Book reveals Tony Abbott and Peta Credlin’s secrets
Journalist publishes never-before heard details of conflict and incompetence.
Whatever is left of Tony Abbott’s reputation is about to be shredded with a new book containing a string of revelations about the incompetence of his government, including on questions of national security.
Credlin & Co: How the Abbott Government Destroyed Itself, written by Australian Financial Review journalist Aaron Patrick, differs from many other books on politics due to the author’s forensic and dispassionate approach to the subject.
“I am not trying to push an ideological agenda,” he told The New Daily.
And the most common questions are: Why did Abbott allow the relationship to destroy his Prime Ministership? What peculiar psychology underpinned their relationship? Why did he ignore the advice coming from so many elder statesmen of his own party, as well as the repeated criticisms from the nation’s media?
She was his disciplinarian, his brain.
“Peta Credlin became his best friend, strongest ally, his facilitator, his crutch,” Mr Patrick said.
“I present scenarios where Ms Credlin was so aggressive, where she tried to exert control across the government, and give specific examples. Normal government processes broke down because Ms Credlin tried to exert so much power.”
The question of whether the attacks on Peta Credlin were sexist, as Abbott repeatedly claimed, is explored in depth. “I came to the conclusion they were not,” Mr Patrick said.
“I make the case that the attacks on Ms Credlin were driven by her actions, not her gender. She wanted to be the story, she loved being the story. Ego, desire for power, fame, that was what she wanted, that was what she got, that was what she enjoyed. And it destroyed both of them.”
Credlin big on defence
Tony Abbott was hardly the first politician to use terror and national security to advance his own ends, but perhaps one of the first to allow his chief of staff to play such a decisive role,” Mr Patrick said.
“Tony Abbott used war for political purposes and I explore that in some depth,” the author said. “Ms Credlin played a central role. The book explores her influence over national security policy. In his dying days Abbott reached out to the terror threat as a dying man reaches out to water. It was an issue they thought would save them.”
Included in the book are previously unpublished revelations about Ms Credlin’s interaction with the Defence Department.
One shining light
One of the few people to emerge from Credlin & Co in a positive light is Foreign Minister Julie Bishop, who Mr Patrick said withstood Credlin’s ceaseless bullying. The book reveals new details of the two women’s falling out.
Abbott used Credlin as a crutch to do his dirty work, trying to enforce his socially conservative agenda across the whole of government. Australians are not like that. We are a liberal society.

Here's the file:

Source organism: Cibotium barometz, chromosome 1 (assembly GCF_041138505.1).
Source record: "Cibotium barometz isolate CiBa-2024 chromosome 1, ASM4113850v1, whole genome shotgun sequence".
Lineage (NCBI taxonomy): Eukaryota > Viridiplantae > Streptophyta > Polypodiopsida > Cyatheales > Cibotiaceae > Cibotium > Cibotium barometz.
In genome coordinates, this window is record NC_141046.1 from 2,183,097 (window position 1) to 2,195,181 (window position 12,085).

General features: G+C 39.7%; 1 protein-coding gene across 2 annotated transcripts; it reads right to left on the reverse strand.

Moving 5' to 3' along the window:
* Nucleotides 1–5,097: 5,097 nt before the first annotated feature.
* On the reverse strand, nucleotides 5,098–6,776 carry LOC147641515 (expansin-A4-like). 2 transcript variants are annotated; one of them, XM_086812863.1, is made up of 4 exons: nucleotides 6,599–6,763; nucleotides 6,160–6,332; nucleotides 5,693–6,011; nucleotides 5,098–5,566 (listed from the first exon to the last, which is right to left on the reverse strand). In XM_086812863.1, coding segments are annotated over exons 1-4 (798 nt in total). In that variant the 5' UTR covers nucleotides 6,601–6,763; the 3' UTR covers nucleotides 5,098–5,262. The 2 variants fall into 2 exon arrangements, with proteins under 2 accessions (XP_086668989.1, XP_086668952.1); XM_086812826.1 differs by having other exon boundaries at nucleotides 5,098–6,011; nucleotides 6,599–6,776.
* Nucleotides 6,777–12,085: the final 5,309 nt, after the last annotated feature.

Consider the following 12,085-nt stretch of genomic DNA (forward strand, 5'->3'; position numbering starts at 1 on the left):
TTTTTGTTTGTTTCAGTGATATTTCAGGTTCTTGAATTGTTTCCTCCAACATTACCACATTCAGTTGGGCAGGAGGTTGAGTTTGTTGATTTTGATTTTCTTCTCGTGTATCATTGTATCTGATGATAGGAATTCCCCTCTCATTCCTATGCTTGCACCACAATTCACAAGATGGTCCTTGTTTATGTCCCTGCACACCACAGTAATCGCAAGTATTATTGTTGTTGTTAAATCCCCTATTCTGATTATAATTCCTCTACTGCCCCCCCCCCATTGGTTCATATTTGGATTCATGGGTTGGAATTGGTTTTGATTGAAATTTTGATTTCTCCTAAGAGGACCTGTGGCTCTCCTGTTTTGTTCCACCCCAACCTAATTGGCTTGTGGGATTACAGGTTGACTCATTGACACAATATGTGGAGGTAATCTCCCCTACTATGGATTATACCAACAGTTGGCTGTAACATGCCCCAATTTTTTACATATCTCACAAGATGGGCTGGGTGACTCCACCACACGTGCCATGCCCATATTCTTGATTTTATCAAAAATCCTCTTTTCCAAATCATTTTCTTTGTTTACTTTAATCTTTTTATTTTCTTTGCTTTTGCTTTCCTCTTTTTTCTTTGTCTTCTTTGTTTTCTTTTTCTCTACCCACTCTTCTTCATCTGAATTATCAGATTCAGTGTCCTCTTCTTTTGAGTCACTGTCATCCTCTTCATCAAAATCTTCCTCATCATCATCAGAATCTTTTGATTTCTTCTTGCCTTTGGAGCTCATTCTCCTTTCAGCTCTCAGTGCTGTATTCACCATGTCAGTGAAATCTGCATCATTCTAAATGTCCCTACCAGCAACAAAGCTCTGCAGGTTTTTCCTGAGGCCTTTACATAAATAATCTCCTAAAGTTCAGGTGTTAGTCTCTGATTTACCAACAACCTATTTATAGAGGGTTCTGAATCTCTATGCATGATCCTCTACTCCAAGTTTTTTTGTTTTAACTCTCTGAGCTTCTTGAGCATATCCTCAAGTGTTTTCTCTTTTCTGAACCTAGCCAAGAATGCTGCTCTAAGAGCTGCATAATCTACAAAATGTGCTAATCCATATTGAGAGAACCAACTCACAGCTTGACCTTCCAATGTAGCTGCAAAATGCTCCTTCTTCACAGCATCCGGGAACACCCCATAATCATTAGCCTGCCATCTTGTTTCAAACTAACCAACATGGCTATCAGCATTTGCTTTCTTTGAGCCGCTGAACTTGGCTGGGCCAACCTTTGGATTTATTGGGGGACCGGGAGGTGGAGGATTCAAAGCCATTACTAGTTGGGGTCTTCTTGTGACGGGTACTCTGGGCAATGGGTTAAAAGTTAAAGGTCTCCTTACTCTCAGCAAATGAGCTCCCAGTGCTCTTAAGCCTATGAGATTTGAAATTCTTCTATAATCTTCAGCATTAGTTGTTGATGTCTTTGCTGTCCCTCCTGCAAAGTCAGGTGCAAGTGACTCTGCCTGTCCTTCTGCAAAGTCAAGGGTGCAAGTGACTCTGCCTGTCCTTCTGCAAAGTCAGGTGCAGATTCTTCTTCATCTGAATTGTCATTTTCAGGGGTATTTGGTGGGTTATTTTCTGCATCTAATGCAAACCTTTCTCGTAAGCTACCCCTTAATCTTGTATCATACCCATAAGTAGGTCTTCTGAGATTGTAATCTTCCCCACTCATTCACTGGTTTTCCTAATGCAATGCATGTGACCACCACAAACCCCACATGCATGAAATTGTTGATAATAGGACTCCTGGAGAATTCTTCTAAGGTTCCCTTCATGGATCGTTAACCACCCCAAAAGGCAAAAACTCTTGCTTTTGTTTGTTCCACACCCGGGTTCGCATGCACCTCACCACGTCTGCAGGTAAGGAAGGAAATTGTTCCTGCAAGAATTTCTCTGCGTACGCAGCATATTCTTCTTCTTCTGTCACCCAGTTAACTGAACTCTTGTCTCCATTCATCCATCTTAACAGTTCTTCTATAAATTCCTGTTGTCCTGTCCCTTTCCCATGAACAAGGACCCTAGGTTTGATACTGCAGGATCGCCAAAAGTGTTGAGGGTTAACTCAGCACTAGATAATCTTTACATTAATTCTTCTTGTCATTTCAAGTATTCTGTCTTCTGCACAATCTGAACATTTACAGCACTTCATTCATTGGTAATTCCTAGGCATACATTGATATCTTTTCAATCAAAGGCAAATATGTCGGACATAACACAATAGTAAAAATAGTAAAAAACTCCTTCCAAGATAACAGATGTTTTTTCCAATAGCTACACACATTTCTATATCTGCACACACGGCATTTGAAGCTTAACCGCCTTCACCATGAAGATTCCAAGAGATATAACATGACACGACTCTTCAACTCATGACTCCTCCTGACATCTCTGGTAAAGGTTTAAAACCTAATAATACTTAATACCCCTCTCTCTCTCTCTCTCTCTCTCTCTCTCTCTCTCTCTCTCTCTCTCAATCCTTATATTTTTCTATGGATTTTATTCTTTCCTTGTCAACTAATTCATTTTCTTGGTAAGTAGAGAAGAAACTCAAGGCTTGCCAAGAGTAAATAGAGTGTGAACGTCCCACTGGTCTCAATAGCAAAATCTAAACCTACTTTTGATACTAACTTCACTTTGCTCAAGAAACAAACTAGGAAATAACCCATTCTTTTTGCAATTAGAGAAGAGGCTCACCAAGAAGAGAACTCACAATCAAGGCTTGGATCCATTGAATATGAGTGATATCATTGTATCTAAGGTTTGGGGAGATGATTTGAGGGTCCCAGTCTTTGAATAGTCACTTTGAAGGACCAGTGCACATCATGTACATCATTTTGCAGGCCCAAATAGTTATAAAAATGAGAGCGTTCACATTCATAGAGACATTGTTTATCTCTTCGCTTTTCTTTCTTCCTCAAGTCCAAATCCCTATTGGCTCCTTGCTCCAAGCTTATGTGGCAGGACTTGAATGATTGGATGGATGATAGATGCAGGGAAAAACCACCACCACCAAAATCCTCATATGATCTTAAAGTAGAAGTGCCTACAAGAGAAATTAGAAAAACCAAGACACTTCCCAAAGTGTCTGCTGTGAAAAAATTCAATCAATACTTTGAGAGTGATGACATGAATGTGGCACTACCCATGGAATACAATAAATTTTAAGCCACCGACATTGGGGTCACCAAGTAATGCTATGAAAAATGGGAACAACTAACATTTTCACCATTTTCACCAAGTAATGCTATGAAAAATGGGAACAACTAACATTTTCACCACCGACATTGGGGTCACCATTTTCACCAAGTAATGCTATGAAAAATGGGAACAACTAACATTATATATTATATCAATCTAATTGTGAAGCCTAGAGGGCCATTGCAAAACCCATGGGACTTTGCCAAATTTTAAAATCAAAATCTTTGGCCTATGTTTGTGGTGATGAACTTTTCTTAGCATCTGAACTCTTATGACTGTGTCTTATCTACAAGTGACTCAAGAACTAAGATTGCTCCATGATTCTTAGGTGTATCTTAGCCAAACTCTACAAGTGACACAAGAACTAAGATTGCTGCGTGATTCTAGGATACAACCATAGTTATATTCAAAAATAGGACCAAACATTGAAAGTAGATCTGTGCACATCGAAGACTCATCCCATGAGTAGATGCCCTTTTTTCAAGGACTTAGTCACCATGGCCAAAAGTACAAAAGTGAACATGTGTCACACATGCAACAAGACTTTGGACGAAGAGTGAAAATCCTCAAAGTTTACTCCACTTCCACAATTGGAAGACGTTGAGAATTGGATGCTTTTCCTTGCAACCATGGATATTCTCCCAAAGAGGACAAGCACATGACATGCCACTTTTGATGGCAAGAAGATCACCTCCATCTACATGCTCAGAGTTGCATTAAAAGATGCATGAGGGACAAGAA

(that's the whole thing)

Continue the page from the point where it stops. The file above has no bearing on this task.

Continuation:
“There is a whole sub-chapter on the powerplay between Bishop and Credlin,” Patrick said. “She was tough enough to stand up and say no, but they tried it on. Bishop comes out looking much better than most other people.”
Mr Patrick said while both Ms Credlin and Mr Abbott refused to speak to him for the book, he was surprised by how much assistance others gave him, figures within the Liberal Party and within the bureaucracy.
“Ms Credlin alienated so many people, she just destroyed a lot of Mr Abbott’s good will within his own party,” Mr Patrick said.
While refusing to reveal his sources, Canberra’s senior mandarins (public servants), many of whom disliked Mr Abbott and Ms Credlin intensely, are also believed to have helped provide background for the book.
“The official channels were shut, but the others weren’t,” he said. “It made the book better.”
‘Like looking at a car crash’
As to why the Australian public continue to be fascinated by Abbott in a kind of gawkish way, as if rubbernecking at a car crash, Mr Patrick said: “In terms of the book, I am glad Abbott is hanging around.
“Abbott is still a story, and the effect he is going to have on the Australian government is an open question.
“Abbott was born in England in the 1950s and he is still a creature of it. He represents a narrow strand in Australian culture which is in many ways more British than Australian, and that is part of the reason why he was unsuccessful.
“He is not a modern Australian. To be an effective leader you need to engage across the ideological spectrum.
“Abbott used Credlin as a crutch to do his dirty work, trying to enforce his socially conservative agenda across the whole of government. Australians are not like that. We are a liberal society.
“People have a fascination for Abbott because he is a truly weird man, and he got to be Prime Minister, which is pretty remarkable.”
Credlin & Co: How the Abbott Government Destroyed Itself will be available from February 1.
Mr Patrick’s first book, Downfall: How the Labor Government Ripped Itself Apart, was published in 2013.